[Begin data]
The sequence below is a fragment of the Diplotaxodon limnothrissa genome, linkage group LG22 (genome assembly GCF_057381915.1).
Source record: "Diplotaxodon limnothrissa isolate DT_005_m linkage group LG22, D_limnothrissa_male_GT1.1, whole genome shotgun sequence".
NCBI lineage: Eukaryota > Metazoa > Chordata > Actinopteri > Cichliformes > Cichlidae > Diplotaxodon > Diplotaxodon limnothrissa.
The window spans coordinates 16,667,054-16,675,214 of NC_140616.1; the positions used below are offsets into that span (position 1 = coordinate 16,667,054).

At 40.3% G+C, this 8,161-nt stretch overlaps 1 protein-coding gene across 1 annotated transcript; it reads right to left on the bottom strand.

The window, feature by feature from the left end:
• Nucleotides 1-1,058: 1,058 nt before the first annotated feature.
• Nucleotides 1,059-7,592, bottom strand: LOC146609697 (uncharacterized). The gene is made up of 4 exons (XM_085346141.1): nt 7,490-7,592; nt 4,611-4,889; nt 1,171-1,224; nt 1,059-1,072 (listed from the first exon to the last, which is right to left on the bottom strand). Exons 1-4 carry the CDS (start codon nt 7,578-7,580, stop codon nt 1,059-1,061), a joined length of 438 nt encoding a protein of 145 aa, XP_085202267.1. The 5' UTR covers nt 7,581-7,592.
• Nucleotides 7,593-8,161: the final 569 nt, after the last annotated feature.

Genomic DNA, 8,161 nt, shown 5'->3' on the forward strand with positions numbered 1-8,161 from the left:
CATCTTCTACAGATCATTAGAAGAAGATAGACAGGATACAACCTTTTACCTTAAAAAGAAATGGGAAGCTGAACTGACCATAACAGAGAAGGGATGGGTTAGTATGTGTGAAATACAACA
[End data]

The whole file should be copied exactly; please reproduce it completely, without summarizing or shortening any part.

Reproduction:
The sequence below is a fragment of the Diplotaxodon limnothrissa genome, linkage group LG22 (genome assembly GCF_057381915.1).
Source record: "Diplotaxodon limnothrissa isolate DT_005_m linkage group LG22, D_limnothrissa_male_GT1.1, whole genome shotgun sequence".
NCBI lineage: Eukaryota > Metazoa > Chordata > Actinopteri > Cichliformes > Cichlidae > Diplotaxodon > Diplotaxodon limnothrissa.
The window spans coordinates 16,667,054-16,675,214 of NC_140616.1; the positions used below are offsets into that span (position 1 = coordinate 16,667,054).

At 40.3% G+C, this 8,161-nt stretch overlaps 1 protein-coding gene across 1 annotated transcript; it reads right to left on the bottom strand.

The window, feature by feature from the left end:
• Nucleotides 1-1,058: 1,058 nt before the first annotated feature.
• Nucleotides 1,059-7,592, bottom strand: LOC146609697 (uncharacterized). The gene is made up of 4 exons (XM_085346141.1): nt 7,490-7,592; nt 4,611-4,889; nt 1,171-1,224; nt 1,059-1,072 (listed from the first exon to the last, which is right to left on the bottom strand). Exons 1-4 carry the CDS (start codon nt 7,578-7,580, stop codon nt 1,059-1,061), a joined length of 438 nt encoding a protein of 145 aa, XP_085202267.1. The 5' UTR covers nt 7,581-7,592.
• Nucleotides 7,593-8,161: the final 569 nt, after the last annotated feature.

Genomic DNA, 8,161 nt, shown 5'->3' on the forward strand with positions numbered 1-8,161 from the left:
CATCTTCTACAGATCATTAGAAGAAGATAGACAGGATACAACCTTTTACCTTAAAAAGAAATGGGAAGCTGAACTGACCATAACAGAGAAGGGATGGGTTAGTATGTGTGAAATACAACA